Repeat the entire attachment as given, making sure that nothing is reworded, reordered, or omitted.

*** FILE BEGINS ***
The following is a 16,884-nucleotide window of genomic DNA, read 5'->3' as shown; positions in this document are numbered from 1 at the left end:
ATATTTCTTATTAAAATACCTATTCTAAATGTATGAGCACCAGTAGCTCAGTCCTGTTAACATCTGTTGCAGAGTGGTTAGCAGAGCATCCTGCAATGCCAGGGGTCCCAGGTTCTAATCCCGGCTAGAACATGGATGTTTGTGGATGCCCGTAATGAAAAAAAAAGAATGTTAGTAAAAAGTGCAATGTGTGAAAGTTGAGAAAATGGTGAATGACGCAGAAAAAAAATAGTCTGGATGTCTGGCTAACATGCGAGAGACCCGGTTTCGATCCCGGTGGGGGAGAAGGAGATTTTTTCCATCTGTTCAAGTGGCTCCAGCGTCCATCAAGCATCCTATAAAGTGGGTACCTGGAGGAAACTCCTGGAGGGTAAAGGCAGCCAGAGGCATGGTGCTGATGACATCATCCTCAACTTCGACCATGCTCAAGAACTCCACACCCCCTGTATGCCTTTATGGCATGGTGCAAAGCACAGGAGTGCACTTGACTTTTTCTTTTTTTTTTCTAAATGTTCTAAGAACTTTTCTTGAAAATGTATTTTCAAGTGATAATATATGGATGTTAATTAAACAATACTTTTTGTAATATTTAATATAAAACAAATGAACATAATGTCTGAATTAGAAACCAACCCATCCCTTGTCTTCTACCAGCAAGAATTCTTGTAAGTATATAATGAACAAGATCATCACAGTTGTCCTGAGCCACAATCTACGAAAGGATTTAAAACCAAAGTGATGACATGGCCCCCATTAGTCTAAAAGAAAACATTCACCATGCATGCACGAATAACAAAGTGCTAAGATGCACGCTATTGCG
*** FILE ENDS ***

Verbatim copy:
The following is a 16,884-nucleotide window of genomic DNA, read 5'->3' as shown; positions in this document are numbered from 1 at the left end:
ATATTTCTTATTAAAATACCTATTCTAAATGTATGAGCACCAGTAGCTCAGTCCTGTTAACATCTGTTGCAGAGTGGTTAGCAGAGCATCCTGCAATGCCAGGGGTCCCAGGTTCTAATCCCGGCTAGAACATGGATGTTTGTGGATGCCCGTAATGAAAAAAAAAGAATGTTAGTAAAAAGTGCAATGTGTGAAAGTTGAGAAAATGGTGAATGACGCAGAAAAAAAATAGTCTGGATGTCTGGCTAACATGCGAGAGACCCGGTTTCGATCCCGGTGGGGGAGAAGGAGATTTTTTCCATCTGTTCAAGTGGCTCCAGCGTCCATCAAGCATCCTATAAAGTGGGTACCTGGAGGAAACTCCTGGAGGGTAAAGGCAGCCAGAGGCATGGTGCTGATGACATCATCCTCAACTTCGACCATGCTCAAGAACTCCACACCCCCTGTATGCCTTTATGGCATGGTGCAAAGCACAGGAGTGCACTTGACTTTTTCTTTTTTTTTTCTAAATGTTCTAAGAACTTTTCTTGAAAATGTATTTTCAAGTGATAATATATGGATGTTAATTAAACAATACTTTTTGTAATATTTAATATAAAACAAATGAACATAATGTCTGAATTAGAAACCAACCCATCCCTTGTCTTCTACCAGCAAGAATTCTTGTAAGTATATAATGAACAAGATCATCACAGTTGTCCTGAGCCACAATCTACGAAAGGATTTAAAACCAAAGTGATGACATGGCCCCCATTAGTCTAAAAGAAAACATTCACCATGCATGCACGAATAACAAAGTGCTAAGATGCACGCTATTGCG